PA launches $550M Philadelphia infrastructure program
- The Pennsylvania Department of Transportation (PennDOT) and Pennsylvania Gov. Tom Wolf have announced a $550 million outlay to improve roads and bridges around Philadelphia, according to Equipment World.
- The work, which will either begin or be bid during the 2017 construction season, includes paving approximately 235 miles of highway and repairing or replacing 35 bridges.
- The funding is in addition to the state's Road Maintenance and Preservation (Road MaP) initiative, which will see an investment of $2.1 billion in maintenance and highway and bridge projects in the state during the next decade, according to the governor's office.
In an environment of flat federal funding, many states have taken it upon themselves to fill the gap and launch their own infrastructures programs. Common financing sources include borrowing, bond issues, an increase in gas taxes or other driver-related fees like vehicle registration and tolls.
The move toward states taking on more responsibility for projects of local or regional significance is one of the lynchpins of President Donald Trump's 2018 budget request.
In April, California lawmakers passed a massive $52 billion infrastructure spending initiative. According to the American Society of Civil Engineers, the state's backlog of highway and bridge repairs is currently at $130 billion, with half its roads in need of upgrades or improvements. The state legislature approved several fees to pay for the program, including a 12-cent hike in the gas tax.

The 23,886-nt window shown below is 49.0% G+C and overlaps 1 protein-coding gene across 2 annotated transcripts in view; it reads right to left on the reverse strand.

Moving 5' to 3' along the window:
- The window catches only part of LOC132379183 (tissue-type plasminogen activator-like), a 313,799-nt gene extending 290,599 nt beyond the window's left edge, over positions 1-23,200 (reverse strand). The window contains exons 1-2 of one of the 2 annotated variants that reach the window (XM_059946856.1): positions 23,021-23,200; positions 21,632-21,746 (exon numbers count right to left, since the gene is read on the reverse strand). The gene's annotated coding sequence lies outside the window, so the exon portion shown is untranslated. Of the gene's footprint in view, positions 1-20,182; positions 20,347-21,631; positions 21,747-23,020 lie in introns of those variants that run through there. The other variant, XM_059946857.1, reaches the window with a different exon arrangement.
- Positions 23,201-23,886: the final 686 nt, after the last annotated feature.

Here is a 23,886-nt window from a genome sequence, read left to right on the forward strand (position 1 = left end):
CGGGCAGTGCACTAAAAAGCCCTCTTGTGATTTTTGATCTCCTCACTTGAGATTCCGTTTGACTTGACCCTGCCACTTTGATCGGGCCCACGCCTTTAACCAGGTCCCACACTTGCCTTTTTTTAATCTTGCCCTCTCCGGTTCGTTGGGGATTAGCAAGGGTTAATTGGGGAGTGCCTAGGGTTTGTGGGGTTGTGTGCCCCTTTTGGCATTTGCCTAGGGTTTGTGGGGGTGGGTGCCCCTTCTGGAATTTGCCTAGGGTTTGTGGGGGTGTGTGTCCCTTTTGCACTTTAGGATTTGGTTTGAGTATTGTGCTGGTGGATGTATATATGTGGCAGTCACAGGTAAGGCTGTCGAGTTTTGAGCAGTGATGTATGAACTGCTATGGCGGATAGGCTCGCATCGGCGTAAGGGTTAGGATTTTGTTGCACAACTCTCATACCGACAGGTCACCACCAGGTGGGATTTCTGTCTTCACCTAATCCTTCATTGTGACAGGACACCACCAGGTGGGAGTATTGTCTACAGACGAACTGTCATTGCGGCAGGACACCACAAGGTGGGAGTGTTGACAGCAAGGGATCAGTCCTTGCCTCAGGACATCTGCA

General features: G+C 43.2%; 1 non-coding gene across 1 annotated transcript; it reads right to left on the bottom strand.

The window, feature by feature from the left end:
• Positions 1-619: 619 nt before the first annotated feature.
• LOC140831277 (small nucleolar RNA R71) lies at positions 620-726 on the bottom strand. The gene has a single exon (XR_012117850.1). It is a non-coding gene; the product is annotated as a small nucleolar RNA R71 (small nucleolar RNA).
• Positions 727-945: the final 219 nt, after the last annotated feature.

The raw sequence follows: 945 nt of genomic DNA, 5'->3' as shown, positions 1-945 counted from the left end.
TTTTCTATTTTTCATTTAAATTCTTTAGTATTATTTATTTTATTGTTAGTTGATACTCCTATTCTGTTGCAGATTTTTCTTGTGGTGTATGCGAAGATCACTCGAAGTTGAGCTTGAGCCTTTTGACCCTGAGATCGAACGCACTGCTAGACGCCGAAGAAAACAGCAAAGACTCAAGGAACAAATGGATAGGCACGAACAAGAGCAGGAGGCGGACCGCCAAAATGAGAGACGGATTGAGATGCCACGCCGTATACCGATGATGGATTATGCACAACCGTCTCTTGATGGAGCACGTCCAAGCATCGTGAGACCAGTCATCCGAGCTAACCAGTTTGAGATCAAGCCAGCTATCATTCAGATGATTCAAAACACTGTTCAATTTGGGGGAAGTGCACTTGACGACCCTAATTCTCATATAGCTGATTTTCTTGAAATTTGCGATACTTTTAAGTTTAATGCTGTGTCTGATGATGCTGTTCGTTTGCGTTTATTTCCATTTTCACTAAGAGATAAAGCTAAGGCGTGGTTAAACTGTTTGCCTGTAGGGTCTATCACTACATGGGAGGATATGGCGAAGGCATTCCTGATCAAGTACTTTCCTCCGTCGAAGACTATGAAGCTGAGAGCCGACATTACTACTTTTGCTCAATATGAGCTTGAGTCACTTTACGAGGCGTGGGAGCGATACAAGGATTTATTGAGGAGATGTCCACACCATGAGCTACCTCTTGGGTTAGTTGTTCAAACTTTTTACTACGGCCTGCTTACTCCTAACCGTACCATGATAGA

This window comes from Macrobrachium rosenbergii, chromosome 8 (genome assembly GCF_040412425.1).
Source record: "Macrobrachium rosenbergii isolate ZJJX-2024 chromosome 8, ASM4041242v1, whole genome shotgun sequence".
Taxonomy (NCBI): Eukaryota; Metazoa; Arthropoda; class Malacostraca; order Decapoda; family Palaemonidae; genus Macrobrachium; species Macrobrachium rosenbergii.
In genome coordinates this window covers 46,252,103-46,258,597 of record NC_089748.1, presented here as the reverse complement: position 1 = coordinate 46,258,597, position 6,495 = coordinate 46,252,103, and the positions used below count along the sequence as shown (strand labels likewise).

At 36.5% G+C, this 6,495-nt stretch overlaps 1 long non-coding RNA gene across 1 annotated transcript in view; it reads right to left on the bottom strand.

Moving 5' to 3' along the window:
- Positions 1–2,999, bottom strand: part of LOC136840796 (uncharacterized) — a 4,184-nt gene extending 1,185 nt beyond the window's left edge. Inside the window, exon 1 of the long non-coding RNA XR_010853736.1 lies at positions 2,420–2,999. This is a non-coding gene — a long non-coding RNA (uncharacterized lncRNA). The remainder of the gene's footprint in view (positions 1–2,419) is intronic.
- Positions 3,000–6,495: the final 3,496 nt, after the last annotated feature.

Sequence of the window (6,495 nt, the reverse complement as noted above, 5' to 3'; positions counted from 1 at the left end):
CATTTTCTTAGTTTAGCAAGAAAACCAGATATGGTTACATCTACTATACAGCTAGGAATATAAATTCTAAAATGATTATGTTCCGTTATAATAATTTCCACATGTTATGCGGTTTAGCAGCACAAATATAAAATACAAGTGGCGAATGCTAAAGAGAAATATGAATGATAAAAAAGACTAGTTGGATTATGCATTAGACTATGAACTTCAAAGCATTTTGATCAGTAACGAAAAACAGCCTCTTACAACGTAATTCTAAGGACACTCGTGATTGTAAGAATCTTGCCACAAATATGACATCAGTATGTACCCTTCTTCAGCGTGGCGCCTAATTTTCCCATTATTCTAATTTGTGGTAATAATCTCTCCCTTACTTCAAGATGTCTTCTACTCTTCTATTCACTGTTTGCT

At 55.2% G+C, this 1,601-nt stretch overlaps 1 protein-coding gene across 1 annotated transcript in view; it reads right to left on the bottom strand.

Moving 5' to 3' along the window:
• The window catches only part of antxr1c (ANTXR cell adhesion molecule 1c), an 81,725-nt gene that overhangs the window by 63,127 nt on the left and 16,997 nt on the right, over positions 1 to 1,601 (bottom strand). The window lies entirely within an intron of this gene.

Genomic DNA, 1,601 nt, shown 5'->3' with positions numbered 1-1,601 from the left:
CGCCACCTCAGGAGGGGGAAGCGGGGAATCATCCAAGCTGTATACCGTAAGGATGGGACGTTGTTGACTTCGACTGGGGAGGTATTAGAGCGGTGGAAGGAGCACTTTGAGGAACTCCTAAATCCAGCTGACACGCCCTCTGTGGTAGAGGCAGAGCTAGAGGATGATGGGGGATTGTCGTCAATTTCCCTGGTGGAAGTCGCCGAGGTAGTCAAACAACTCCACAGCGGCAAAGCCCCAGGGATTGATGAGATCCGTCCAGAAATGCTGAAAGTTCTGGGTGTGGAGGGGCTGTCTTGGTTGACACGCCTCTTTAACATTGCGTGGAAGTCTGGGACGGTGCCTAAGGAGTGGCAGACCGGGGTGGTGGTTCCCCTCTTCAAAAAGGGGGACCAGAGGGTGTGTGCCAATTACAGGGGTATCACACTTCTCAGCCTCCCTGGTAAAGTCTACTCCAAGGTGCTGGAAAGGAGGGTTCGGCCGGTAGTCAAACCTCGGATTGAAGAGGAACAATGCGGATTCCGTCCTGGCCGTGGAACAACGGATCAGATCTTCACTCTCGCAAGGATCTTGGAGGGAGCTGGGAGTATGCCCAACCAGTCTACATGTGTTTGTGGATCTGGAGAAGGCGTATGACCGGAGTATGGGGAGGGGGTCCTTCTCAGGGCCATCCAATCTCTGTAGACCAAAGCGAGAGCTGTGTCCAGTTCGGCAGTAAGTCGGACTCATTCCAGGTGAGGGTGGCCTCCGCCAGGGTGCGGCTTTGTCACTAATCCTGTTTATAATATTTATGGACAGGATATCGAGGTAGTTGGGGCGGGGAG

Indiana is also raising the state's gas tax — 10 cents per gallon — to help fund a seven-year, $5 billion infrastructure program. The increase is expected to cost state residents an extra $63 a year, but legislators said residents are willing to pay the price if it means an improvement in the quality of roads.
The citizens of Utah received a surprise last month courtesy of the state transportation commission when it was announced that the agency would deliver an extra $1 billion for state infrastructure projects. The state legislature agreed to borrow the money so that critical projects could be completed according to a more aggressive schedule.
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